Minimum alcohol pricing: not a magic bullet, but a necessary step

The announcement of a consultation on imposing a 45p per unit minimum alcohol price is, in general terms, a good thing, although it is no substitute for a broader, cross-departmental, rational strategy to encourage responsible drinking and harm reduction in a manner which respects individuals’ fedom.

It will do substantially more good than harm – although there are minorities in all three main parties substantially against it. In the case of Liberal Democrats (and presumably the same is true for some Tories) the opponents are libertarians who either believe in unfettered market forces or do not believe the state should interfere in such a way. I prefer the JS Mill test of harm done to others, tempered with a desire to tackle supermarket tax avoidance which is also relevant here, and is why the Scottish Government is facing an extensive legal challenge from the supermarkets which is fated to end up in the European courts.

A minimum price of 40p/unit (the Government is consulting on 45p) would only affect a relatively narrow types of drink. The two principal types that would see a significant price hike are: ‘value’ bottles of spirits from supermarkets, and super-strength ‘white cider’. The latter is principally sold only to those who wish to purchase the maximum possible alcohol for the minimum cost; it is not drunk socially or for enjoyment, and its market principally comprises individuals with significant addiction issues. When as a Katesgrove councillor I was trying to deal with issues arising from people with serious substance abuse issues congregating in a certain location, bottles of this stuff, mainly bought from the local Tesco, were the principal guide as to the intensity of recent activity. I do not believe it is a sign of a healthy free market that such products exist in their current form – in effect, to sustain the lifestyle of a street drinker.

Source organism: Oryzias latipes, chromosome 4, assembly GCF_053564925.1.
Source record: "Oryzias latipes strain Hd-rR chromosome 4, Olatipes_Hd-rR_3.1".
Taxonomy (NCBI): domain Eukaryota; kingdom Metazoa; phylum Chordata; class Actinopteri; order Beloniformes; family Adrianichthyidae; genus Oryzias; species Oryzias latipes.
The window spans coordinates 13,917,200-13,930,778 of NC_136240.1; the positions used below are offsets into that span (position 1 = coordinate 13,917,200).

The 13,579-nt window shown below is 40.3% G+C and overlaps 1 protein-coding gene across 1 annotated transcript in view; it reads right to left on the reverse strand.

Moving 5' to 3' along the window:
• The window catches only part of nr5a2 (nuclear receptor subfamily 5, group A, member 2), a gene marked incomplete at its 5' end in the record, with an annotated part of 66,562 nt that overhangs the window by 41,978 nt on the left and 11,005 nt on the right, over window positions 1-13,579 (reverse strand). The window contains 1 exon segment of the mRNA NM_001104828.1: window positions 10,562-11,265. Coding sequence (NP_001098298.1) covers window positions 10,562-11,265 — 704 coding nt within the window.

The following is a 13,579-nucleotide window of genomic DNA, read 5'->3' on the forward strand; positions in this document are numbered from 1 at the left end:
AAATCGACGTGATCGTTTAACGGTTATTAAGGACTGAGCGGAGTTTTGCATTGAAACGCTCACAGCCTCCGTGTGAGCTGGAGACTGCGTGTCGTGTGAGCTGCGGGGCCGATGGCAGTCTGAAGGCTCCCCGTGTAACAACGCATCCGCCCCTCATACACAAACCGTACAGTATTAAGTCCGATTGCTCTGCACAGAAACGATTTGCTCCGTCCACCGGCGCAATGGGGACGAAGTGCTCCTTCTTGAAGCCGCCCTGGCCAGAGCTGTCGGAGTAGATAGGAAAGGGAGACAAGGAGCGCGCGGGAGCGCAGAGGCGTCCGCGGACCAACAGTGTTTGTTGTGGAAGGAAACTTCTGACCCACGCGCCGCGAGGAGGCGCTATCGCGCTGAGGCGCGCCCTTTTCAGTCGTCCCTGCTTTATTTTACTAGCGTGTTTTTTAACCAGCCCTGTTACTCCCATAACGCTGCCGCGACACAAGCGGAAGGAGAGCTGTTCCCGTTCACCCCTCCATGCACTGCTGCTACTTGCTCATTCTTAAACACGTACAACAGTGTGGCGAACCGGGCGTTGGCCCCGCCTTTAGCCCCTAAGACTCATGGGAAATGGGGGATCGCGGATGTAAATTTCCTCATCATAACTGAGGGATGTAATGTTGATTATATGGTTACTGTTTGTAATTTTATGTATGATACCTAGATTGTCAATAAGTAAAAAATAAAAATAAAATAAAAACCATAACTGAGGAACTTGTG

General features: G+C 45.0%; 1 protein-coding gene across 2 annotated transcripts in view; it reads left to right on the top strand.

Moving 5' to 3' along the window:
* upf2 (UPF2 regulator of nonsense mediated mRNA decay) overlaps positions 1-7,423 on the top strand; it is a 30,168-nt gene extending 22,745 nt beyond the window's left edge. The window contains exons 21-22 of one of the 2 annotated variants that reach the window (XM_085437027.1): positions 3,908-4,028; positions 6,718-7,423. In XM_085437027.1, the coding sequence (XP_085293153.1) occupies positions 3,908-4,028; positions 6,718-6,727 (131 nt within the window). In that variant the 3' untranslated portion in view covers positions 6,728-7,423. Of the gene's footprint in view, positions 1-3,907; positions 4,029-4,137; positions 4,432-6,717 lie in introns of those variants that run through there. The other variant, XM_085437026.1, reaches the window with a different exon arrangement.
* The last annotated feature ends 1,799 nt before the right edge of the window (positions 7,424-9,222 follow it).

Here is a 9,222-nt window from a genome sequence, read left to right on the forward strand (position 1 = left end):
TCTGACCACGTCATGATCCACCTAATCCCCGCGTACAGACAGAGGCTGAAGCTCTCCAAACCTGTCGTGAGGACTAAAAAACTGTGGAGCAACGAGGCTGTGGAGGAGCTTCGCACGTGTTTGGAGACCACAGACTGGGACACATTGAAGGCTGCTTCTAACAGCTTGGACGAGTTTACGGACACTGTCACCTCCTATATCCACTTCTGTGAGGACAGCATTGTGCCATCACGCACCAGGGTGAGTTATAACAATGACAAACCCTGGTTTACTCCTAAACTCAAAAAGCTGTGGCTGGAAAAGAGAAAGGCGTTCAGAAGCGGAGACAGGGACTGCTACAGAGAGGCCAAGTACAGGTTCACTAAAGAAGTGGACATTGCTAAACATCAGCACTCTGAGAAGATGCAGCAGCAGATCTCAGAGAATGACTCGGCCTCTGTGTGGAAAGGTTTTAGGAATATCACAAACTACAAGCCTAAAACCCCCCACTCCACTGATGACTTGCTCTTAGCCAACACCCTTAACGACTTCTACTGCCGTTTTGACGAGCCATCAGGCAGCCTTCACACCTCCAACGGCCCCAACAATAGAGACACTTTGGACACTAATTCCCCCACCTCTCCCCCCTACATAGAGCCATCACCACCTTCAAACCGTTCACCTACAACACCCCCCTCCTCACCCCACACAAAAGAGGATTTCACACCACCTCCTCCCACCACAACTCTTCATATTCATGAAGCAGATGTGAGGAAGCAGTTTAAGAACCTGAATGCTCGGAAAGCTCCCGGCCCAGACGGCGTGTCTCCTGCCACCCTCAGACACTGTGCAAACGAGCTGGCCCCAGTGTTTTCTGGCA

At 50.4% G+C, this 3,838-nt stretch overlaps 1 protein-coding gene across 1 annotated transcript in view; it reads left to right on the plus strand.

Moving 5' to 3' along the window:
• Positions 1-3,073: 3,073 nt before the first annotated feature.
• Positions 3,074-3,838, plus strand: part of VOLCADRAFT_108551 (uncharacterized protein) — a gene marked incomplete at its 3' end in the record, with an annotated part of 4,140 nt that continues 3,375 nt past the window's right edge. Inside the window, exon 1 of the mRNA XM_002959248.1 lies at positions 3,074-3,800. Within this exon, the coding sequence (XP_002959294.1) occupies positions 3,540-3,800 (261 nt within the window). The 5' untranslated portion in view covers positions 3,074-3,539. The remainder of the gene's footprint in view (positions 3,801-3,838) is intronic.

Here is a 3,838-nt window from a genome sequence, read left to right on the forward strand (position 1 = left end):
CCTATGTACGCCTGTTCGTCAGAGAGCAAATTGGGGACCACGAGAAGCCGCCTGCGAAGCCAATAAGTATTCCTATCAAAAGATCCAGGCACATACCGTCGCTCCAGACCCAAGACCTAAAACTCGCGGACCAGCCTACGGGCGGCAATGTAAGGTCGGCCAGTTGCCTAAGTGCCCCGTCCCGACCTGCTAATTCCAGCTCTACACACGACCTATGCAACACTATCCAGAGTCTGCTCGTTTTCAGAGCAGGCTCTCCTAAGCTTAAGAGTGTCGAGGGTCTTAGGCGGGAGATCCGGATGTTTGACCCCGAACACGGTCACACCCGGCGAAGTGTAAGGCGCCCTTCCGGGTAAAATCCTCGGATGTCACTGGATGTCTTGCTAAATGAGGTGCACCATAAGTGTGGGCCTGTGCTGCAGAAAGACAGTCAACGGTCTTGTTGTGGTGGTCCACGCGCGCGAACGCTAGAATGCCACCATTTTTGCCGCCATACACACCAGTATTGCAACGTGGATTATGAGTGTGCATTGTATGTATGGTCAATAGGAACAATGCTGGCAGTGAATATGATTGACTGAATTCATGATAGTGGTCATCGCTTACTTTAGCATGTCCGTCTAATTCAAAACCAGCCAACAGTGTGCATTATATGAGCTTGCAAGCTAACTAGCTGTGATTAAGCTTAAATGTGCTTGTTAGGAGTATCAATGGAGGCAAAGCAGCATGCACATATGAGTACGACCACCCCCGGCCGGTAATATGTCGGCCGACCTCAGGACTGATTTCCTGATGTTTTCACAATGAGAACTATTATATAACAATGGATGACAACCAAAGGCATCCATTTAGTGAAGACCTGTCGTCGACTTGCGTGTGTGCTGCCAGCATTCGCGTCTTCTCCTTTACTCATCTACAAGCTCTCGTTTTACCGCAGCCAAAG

Two other types would be partially affected. The very cheapest wine would no longer cost under £3.60 a bottle (£4.30 under Government proposals); additionally, the bulk discounting of drink principally by the big supermarkets would no longer be possible. This last step is good news for a different reason. One of the reasons that supermarkets have historically treated alcohol as a loss-leader is to avoid paying VAT. Want to know why they have become so keen on “£10 for a meal for two” and similar deals? It’s because they can sell bottles of wine on their books for £6 (which attract VAT) and claim their value is more like £3 for tax purposes. (This ruse will also be abolished thanks to the new anti-avoidance rules brought about by Liberal Democrat influence in Government).

This crude tax dodge, overdue to be ended, is also part of the reason why community pubs have faced huge price inflation over the long term, whereas the off-trade has held prices more or less at inflation-free levels for at least 20 years. That is a market abuse that has helped contribute to the closure of pubs (where everything’s subject to VAT) and to the increasing role of ‘pre-loading’ which contributes to many alcohol-related problems. In a nutshell, this is why CAMRA supports minimum pricing too.

None of this is a substitute for a proper strategy that focuses effort on reform of the pubcos to stop greedy debt-laden property developers making pubs unviable and closing them: reforming rehab services whose provision or lack thereof is little short of scandalous; and so on. But it’s a start, which does more harm than good; which is why I welcome this Government announcement.

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